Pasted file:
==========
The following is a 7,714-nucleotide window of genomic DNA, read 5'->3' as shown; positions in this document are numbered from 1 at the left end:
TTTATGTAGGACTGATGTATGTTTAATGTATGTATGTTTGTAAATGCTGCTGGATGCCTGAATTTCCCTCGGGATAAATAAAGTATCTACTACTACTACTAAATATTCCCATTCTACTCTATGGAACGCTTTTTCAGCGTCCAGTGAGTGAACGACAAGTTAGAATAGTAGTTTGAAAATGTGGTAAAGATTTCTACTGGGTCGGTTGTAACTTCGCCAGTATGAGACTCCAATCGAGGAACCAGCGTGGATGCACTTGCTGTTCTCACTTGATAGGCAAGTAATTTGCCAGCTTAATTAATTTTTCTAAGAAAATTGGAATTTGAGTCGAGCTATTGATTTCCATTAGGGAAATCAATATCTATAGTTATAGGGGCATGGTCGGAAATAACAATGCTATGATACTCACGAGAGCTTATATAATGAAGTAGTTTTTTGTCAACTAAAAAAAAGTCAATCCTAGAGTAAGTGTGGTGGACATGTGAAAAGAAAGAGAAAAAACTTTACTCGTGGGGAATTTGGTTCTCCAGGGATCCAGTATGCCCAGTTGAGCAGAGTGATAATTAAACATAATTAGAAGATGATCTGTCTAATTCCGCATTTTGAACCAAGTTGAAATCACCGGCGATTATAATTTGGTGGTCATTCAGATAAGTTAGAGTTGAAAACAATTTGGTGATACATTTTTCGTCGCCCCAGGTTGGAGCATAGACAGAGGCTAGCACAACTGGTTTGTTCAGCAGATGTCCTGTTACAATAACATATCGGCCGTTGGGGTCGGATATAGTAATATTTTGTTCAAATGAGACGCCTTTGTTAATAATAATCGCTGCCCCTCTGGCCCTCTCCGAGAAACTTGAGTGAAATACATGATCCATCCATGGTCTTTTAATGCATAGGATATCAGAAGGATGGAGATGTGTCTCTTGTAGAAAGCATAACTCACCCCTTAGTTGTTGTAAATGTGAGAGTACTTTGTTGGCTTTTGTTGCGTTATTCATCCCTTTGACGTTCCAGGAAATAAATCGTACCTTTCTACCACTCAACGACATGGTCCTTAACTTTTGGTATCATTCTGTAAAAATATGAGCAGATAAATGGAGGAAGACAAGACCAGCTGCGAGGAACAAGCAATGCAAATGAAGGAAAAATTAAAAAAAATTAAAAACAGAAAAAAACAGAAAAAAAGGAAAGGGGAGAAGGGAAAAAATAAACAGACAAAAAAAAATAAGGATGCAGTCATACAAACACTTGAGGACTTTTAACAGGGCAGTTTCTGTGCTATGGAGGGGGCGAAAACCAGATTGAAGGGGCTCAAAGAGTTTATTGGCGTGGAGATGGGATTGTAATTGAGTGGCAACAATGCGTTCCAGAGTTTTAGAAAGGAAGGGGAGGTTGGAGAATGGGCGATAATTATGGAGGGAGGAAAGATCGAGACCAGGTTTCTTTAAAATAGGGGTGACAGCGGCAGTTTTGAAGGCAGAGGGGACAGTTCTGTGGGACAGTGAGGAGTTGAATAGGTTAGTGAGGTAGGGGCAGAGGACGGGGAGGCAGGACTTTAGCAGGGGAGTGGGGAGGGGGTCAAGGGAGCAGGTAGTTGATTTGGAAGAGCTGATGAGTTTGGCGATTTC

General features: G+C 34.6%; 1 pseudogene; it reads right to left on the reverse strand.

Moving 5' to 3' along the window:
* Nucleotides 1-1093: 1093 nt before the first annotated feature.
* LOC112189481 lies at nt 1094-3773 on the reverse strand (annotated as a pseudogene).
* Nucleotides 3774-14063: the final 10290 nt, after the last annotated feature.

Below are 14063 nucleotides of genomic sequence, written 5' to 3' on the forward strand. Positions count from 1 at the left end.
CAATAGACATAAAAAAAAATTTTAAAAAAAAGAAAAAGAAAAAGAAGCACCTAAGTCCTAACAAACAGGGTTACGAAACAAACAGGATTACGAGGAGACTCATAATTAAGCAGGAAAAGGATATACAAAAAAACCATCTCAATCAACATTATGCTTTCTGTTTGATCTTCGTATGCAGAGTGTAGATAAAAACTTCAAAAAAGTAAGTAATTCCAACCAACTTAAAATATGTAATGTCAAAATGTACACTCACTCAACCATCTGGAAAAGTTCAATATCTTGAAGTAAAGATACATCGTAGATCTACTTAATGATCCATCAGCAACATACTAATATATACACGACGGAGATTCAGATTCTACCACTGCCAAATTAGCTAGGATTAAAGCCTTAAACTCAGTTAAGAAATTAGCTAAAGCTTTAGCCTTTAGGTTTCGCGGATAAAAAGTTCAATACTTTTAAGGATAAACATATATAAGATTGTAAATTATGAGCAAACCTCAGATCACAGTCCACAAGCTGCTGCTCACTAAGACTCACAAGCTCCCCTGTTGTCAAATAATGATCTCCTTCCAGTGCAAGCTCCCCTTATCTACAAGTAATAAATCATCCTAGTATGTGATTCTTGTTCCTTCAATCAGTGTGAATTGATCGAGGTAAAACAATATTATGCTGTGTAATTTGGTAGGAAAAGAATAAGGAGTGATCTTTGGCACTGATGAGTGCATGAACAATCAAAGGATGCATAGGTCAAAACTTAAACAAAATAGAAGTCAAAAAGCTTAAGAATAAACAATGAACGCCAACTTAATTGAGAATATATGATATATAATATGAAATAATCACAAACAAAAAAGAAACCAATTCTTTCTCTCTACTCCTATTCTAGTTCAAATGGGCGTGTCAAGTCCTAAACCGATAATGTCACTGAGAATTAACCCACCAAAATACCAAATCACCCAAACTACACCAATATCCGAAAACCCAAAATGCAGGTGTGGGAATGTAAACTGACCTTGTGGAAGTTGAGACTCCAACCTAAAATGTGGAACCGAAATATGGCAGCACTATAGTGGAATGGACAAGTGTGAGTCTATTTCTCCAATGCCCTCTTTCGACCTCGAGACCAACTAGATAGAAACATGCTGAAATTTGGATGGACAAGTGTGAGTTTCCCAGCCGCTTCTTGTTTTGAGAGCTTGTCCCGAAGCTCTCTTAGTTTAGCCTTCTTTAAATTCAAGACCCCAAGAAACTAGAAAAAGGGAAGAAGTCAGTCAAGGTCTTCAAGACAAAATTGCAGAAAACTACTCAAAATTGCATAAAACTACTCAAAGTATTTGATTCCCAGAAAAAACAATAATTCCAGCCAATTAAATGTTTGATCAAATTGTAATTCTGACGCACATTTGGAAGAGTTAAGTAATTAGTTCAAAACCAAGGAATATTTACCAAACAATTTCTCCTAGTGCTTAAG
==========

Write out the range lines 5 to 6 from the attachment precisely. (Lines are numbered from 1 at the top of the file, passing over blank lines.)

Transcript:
* Nucleotides 1-1093: 1093 nt before the first annotated feature.
* LOC112189481 lies at nt 1094-3773 on the reverse strand (annotated as a pseudogene).